So was Evil Dead scary or not? I'm not sure that's the point. I don't find - and neither do I seek to - all horror films or books scary. Suspiria doesn't scare me, but I love each and every frame of that movie. House on Haunted Hill is genuinely creepy, but that it's black and white would probably rule it out for those who only see horror as an experience in getting sliced and diced. Hit List is still one I struggle with because on the one hand it was brilliant, and on the other I just didn't enjoy it. Martyrs is one of the best horrors I've ever seen. It is equally one of the most violent, disturbing and bleak films I've ever witnessed. Then there's books. The scariest book I've ever read is probably Susan Hill's The Woman In Black, a wondrous piece of creepy, haunted prose that I adore. Then there's The Hell Bound Heart by Clive Barker, a violent trip to hell written with such an annoying command of the English language that ever time I read it I learn something new. There's a chapter in Neil Shusterman's Unwind, a teen book, that to this day is the most disturbing, upsetting pieces of work I've ever survived. Let The Right One In, by John Ajvide Lindqvist was so beautiful I read it in two days. Stephen King's Full Dark No Stars contained some absolute gems. And pretty much anything by Jack Ketchum is enough to keep me interested.

Horror is not just about being scared. It is not just about blood. It is not just about vampires or werewolves or chainsaws or ghosts or murderers or psychos or insane children or cults or cannibals or any other of a thousand things. It is all of these and none of them. It is, above all, a genre that at its heart can speak to all people, wherever they are, show them what real darkness is, take them down paths they never thought even existed, hold their hand through the strange and the weird, make them think, make them question, and ultimately change them, even if only in a small way, and also allow them to survive.

Tuesday, 18 June 2013

It's not just about the words

Read, read, read…

That's what I’ve been told all my life (it’s also what I tell anyone who asks me how they can write better) if I want to improve my writing: read, read, read, and I take this advice so seriously that I used Grammarly to grammar check this post, because frankly I'd rather be reading than proofing. Don't get me wrong, proofing is vital, but that comes later. First, love what you do, love the words, then later spare a little time to get the mechanics right. Odds are, if you've read enough (and written enough), you've probably got it nailed anyway. But it's always nice to be able to sound like you know what you're talking about, right?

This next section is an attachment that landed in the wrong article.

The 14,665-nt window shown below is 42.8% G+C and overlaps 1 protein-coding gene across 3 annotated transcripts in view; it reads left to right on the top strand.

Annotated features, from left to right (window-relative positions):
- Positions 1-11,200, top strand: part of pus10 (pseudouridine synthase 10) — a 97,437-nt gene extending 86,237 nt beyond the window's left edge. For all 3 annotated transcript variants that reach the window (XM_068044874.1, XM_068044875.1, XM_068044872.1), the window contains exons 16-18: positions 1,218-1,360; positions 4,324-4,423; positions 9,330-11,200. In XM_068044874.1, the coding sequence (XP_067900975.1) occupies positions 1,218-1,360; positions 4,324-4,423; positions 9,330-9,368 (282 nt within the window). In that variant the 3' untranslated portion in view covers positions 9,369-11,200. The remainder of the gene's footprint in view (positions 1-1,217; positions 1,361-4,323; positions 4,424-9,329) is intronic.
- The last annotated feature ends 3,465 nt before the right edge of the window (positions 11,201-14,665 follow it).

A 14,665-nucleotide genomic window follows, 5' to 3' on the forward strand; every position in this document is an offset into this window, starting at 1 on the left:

So, the whole 'read, read, read' thing. It makes sense. Take musical instruments. If you want to learn to play the guitar, it’s not just about practicing every day, learning to read tab or music or both. It’s about listening to other guitarists, exploring different styles, getting to know everything from jazz to blues to metal to folk. It’s about falling in love with the way certain people play, trying to emulate a Peter Green lick, or something by Joe Satriani.

Writing’s like this. You get better at it by reading how other people do it. You learn new turns of phrase, unique styles, descriptions. And by trying different genres you find out more about what you can do with words, how to use them. But there’s something else I’m going to start saying now, too…

Watch… watch… watch…

Some of the best (and some of the worst) writing around is on the screen, big or small. It’s a world where words become visual. Where they stand up, shout out, and beg to be seen. Which is what we want our writing to do too, right?

I love horror (no surprise there). But it’s not just from the books I read that I learn and develop. It’s from the films I love, too. Horror is a genre I just can’t escape from. Most other types of film don’t really do it for me. I’ve never enjoyed gangster movies. Thrillers are okay, but only if they tread a dark path. Comedies are rarely that funny. I could go on, but I don’t need to. Horror is my go-to choice, book or film. Hell, even music (check out ‘Doomed’ on!)

The stuff that slips into my subconscious can be anything from the haunting simplicity of House on Haunted Hill (Vincent Price!), through the surreal technicolour fairytale brilliance of Suspiria, on past the devastatingly bleak ending of The Beyond, and into the ferocious visceral assault of Frontiers and Martyrs.

So that’s my advice I guess. Yes, read. Read like books are dying, and the more you read, the more you save. But watch also. Dive headfirst into film, in to TV, and immerse yourself in dialogue, in how writers’ visions have been made real. Then use that to fuel your own writing, to turn it into something so dangerously volatile that it explodes in the mind of your reader and never lets them forget the journey they had down the path your words led them.